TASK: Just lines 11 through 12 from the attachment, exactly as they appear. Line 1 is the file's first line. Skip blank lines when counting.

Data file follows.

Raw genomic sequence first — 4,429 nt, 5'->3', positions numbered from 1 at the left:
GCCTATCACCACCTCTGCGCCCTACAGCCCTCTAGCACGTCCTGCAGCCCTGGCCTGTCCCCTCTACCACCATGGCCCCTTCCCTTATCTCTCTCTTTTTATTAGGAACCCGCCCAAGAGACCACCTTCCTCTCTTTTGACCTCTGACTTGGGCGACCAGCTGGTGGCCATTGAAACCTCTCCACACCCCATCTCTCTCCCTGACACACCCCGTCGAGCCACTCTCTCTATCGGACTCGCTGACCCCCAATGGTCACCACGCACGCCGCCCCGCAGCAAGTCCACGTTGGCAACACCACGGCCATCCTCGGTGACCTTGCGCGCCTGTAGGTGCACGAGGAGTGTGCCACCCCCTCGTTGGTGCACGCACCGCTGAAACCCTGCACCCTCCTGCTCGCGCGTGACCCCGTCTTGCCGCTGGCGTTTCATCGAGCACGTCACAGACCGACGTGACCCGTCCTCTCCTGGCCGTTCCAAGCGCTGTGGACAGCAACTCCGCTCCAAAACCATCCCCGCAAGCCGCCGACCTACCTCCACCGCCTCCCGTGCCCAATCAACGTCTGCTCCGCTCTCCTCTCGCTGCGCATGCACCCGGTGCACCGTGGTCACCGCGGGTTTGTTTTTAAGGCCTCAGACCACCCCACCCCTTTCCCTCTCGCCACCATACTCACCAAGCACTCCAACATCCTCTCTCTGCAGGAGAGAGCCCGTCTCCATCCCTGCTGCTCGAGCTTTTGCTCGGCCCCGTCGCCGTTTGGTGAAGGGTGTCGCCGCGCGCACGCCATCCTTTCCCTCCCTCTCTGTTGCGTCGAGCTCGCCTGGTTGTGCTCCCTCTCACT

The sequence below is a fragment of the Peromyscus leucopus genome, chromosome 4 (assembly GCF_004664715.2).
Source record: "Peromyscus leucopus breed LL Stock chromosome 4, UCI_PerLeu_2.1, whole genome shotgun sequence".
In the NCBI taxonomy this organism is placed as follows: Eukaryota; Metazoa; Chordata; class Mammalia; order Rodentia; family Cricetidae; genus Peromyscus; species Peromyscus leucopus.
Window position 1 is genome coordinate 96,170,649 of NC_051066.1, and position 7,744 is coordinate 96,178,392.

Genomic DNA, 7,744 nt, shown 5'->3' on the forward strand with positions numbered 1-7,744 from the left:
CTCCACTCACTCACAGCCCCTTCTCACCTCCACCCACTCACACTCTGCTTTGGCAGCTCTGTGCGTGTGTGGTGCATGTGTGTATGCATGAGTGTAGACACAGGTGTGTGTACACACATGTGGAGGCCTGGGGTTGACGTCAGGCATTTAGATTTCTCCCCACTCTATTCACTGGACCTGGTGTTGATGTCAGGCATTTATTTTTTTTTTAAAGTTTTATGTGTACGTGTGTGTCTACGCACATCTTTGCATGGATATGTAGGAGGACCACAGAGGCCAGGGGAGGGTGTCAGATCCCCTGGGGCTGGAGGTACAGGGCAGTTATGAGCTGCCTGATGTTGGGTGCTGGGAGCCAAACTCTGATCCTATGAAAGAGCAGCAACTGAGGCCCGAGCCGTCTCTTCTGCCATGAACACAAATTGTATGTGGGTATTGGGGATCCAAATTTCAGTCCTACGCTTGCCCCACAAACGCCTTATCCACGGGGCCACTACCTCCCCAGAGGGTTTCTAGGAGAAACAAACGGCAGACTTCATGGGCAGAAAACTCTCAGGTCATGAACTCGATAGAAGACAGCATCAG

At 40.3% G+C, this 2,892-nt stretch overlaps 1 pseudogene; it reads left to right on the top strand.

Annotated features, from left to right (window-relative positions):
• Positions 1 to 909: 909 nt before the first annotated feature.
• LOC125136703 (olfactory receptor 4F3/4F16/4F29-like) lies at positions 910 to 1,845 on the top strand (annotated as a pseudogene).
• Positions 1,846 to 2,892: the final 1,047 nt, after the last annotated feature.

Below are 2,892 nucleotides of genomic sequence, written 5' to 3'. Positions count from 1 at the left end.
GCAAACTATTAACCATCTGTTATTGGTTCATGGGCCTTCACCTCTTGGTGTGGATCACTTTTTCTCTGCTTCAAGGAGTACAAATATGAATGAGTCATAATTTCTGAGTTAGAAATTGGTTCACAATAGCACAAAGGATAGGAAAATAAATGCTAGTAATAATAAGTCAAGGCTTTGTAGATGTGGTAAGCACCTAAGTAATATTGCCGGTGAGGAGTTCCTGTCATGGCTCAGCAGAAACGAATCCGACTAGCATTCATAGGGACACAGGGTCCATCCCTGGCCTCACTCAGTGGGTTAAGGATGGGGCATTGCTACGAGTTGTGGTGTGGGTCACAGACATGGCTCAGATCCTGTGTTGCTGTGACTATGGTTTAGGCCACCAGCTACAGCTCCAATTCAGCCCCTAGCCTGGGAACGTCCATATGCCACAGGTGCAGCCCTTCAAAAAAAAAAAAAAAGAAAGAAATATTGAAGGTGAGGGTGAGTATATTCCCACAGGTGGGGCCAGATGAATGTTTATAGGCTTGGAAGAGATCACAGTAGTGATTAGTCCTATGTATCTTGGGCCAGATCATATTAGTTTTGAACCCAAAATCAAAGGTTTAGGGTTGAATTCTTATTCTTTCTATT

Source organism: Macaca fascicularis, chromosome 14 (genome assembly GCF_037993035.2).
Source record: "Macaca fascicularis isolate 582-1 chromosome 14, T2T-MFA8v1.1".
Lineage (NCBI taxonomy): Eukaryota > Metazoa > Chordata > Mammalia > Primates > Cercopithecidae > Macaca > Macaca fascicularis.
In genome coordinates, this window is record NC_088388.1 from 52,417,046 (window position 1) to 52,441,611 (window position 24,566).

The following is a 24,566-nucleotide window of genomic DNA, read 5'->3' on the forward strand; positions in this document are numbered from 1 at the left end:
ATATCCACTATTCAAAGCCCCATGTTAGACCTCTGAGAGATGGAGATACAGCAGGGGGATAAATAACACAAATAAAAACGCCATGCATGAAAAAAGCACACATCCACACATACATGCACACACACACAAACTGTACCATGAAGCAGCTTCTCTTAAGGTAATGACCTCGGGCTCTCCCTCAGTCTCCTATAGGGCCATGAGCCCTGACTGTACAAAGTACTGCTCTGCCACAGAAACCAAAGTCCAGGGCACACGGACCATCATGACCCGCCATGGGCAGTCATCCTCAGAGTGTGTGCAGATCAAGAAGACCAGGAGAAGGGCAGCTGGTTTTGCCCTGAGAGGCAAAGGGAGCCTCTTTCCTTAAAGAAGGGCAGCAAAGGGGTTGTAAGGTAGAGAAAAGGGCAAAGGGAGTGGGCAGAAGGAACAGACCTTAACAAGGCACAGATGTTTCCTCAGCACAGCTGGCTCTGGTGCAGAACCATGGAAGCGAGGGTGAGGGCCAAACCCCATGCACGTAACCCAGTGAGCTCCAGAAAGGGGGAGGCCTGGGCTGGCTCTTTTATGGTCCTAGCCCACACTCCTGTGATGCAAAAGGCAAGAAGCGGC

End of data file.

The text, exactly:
• Positions 1 to 909: 909 nt before the first annotated feature.
• LOC125136703 (olfactory receptor 4F3/4F16/4F29-like) lies at positions 910 to 1,845 on the top strand (annotated as a pseudogene).